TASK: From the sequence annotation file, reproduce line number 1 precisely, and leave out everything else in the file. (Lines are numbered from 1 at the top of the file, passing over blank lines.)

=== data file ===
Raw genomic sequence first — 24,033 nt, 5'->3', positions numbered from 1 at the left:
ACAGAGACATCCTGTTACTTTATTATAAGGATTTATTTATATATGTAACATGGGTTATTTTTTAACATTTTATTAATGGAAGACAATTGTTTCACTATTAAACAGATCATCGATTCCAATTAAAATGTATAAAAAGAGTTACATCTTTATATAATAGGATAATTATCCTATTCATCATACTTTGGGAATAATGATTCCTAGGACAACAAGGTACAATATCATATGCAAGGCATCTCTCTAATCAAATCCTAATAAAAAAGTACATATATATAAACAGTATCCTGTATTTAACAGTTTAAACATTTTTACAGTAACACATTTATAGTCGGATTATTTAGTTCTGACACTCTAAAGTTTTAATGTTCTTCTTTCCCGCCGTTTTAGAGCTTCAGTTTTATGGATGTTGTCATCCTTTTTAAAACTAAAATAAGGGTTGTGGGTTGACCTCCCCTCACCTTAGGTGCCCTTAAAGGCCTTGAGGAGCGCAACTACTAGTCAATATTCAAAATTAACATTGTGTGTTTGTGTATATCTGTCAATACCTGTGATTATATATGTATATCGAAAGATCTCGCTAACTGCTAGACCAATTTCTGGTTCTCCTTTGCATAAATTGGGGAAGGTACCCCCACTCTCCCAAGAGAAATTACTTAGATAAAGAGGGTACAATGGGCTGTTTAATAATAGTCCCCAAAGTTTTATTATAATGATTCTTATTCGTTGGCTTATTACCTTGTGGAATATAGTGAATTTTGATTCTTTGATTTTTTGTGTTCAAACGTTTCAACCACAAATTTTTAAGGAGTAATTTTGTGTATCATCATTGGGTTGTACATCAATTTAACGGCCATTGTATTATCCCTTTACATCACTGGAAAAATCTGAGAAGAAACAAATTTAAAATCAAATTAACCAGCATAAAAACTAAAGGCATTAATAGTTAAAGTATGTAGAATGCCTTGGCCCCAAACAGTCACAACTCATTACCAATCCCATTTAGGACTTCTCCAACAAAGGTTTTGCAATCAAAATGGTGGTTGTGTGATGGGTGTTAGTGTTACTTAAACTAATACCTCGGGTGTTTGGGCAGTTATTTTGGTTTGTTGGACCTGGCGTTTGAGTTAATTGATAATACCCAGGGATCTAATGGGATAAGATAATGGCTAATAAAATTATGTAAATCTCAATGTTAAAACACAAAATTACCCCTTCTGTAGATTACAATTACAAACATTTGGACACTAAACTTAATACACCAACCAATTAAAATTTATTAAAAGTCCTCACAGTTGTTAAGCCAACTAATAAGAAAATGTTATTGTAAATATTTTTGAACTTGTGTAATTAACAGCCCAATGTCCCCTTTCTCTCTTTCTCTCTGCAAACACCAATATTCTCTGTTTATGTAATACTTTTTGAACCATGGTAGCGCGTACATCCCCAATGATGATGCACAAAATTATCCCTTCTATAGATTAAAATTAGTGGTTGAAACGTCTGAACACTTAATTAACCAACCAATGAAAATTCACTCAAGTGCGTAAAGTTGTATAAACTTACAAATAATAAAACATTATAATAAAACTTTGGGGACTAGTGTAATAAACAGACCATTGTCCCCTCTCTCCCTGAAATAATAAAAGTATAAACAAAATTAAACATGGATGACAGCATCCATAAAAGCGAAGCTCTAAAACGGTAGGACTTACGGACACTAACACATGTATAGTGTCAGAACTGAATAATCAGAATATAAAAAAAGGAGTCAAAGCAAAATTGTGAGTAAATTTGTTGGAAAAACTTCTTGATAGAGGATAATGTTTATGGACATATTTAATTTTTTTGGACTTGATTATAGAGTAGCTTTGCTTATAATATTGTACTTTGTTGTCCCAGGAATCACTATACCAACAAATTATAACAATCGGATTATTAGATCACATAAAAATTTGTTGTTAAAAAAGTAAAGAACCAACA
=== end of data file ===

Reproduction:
Raw genomic sequence first — 24,033 nt, 5'->3', positions numbered from 1 at the left: